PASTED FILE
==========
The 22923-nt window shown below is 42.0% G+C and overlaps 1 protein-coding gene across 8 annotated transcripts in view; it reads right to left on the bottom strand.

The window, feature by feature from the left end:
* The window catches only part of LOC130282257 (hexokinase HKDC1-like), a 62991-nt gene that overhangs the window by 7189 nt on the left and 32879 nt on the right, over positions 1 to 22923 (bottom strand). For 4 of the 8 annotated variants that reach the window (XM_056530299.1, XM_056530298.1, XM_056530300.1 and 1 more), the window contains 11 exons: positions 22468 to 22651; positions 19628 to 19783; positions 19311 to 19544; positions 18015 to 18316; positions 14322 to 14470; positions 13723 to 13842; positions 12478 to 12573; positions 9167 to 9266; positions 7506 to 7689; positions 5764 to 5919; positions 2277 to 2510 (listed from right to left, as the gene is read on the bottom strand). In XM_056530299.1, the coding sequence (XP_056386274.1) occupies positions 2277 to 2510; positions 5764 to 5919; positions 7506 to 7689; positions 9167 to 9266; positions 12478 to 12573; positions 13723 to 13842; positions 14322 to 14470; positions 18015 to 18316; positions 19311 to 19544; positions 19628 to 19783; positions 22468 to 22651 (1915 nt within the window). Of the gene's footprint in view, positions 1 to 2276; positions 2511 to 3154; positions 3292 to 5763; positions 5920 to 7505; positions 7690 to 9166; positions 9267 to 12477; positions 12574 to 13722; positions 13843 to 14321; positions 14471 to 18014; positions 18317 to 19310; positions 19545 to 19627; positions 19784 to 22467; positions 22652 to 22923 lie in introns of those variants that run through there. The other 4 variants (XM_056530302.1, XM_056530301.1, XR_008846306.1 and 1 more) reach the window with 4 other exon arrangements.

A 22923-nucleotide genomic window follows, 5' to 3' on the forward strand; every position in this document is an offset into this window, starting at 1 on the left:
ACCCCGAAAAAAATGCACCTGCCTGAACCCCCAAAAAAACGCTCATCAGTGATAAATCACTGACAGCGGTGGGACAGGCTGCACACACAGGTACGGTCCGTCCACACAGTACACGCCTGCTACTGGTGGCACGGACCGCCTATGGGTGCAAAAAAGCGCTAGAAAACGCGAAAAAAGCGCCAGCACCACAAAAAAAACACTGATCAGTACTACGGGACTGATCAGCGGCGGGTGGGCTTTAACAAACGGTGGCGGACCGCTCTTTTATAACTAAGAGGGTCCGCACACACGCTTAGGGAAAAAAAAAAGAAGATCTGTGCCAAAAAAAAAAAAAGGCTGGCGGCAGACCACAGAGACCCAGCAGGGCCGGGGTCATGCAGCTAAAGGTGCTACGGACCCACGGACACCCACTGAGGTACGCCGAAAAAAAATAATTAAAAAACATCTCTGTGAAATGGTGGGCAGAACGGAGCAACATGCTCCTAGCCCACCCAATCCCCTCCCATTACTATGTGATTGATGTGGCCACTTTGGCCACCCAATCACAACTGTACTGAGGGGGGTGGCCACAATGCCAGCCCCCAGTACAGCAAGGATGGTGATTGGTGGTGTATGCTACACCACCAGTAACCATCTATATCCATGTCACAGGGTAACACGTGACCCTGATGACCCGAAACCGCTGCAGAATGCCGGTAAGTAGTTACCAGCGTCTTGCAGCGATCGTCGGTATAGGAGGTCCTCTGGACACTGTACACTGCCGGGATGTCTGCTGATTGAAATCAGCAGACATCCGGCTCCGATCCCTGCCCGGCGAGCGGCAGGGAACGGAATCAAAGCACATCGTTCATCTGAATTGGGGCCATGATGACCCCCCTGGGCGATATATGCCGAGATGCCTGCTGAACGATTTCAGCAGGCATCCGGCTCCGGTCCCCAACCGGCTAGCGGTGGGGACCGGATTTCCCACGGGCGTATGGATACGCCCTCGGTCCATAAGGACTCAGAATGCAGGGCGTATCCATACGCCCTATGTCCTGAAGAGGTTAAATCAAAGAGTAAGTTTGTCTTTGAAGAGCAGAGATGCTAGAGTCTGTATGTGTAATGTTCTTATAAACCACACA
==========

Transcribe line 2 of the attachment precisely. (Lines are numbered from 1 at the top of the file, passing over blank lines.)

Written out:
The window, feature by feature from the left end: